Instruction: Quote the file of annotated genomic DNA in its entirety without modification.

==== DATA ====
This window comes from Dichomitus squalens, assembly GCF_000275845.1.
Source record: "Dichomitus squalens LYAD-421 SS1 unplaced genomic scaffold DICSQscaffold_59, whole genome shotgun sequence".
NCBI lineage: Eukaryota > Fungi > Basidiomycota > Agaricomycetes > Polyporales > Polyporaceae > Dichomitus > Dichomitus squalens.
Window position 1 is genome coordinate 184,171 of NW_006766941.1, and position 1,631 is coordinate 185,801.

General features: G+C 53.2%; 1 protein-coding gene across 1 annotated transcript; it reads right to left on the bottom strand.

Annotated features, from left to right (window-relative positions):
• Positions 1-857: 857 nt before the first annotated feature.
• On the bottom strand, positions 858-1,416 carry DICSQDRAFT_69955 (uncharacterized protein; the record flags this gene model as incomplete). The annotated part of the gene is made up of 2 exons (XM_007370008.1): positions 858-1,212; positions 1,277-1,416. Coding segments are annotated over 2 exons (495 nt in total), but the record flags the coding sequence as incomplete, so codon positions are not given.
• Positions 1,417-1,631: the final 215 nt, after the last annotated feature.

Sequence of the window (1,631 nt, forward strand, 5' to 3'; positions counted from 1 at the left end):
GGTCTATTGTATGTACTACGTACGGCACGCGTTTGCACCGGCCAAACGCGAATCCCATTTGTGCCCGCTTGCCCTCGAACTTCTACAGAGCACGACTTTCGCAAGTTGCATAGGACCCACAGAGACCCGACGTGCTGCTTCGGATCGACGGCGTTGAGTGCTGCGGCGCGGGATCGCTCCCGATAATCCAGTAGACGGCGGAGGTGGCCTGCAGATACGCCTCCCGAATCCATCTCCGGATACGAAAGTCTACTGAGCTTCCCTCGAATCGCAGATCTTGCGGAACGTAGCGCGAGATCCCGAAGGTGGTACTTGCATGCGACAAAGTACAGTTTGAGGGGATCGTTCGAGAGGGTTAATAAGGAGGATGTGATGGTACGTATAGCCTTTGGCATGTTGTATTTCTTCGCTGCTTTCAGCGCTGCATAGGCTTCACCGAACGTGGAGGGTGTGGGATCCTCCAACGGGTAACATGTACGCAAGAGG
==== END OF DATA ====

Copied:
This window comes from Dichomitus squalens, assembly GCF_000275845.1.
Source record: "Dichomitus squalens LYAD-421 SS1 unplaced genomic scaffold DICSQscaffold_59, whole genome shotgun sequence".
NCBI lineage: Eukaryota > Fungi > Basidiomycota > Agaricomycetes > Polyporales > Polyporaceae > Dichomitus > Dichomitus squalens.
Window position 1 is genome coordinate 184,171 of NW_006766941.1, and position 1,631 is coordinate 185,801.

General features: G+C 53.2%; 1 protein-coding gene across 1 annotated transcript; it reads right to left on the bottom strand.

Annotated features, from left to right (window-relative positions):
• Positions 1-857: 857 nt before the first annotated feature.
• On the bottom strand, positions 858-1,416 carry DICSQDRAFT_69955 (uncharacterized protein; the record flags this gene model as incomplete). The annotated part of the gene is made up of 2 exons (XM_007370008.1): positions 858-1,212; positions 1,277-1,416. Coding segments are annotated over 2 exons (495 nt in total), but the record flags the coding sequence as incomplete, so codon positions are not given.
• Positions 1,417-1,631: the final 215 nt, after the last annotated feature.

Sequence of the window (1,631 nt, forward strand, 5' to 3'; positions counted from 1 at the left end):
GGTCTATTGTATGTACTACGTACGGCACGCGTTTGCACCGGCCAAACGCGAATCCCATTTGTGCCCGCTTGCCCTCGAACTTCTACAGAGCACGACTTTCGCAAGTTGCATAGGACCCACAGAGACCCGACGTGCTGCTTCGGATCGACGGCGTTGAGTGCTGCGGCGCGGGATCGCTCCCGATAATCCAGTAGACGGCGGAGGTGGCCTGCAGATACGCCTCCCGAATCCATCTCCGGATACGAAAGTCTACTGAGCTTCCCTCGAATCGCAGATCTTGCGGAACGTAGCGCGAGATCCCGAAGGTGGTACTTGCATGCGACAAAGTACAGTTTGAGGGGATCGTTCGAGAGGGTTAATAAGGAGGATGTGATGGTACGTATAGCCTTTGGCATGTTGTATTTCTTCGCTGCTTTCAGCGCTGCATAGGCTTCACCGAACGTGGAGGGTGTGGGATCCTCCAACGGGTAACATGTACGCAAGAGG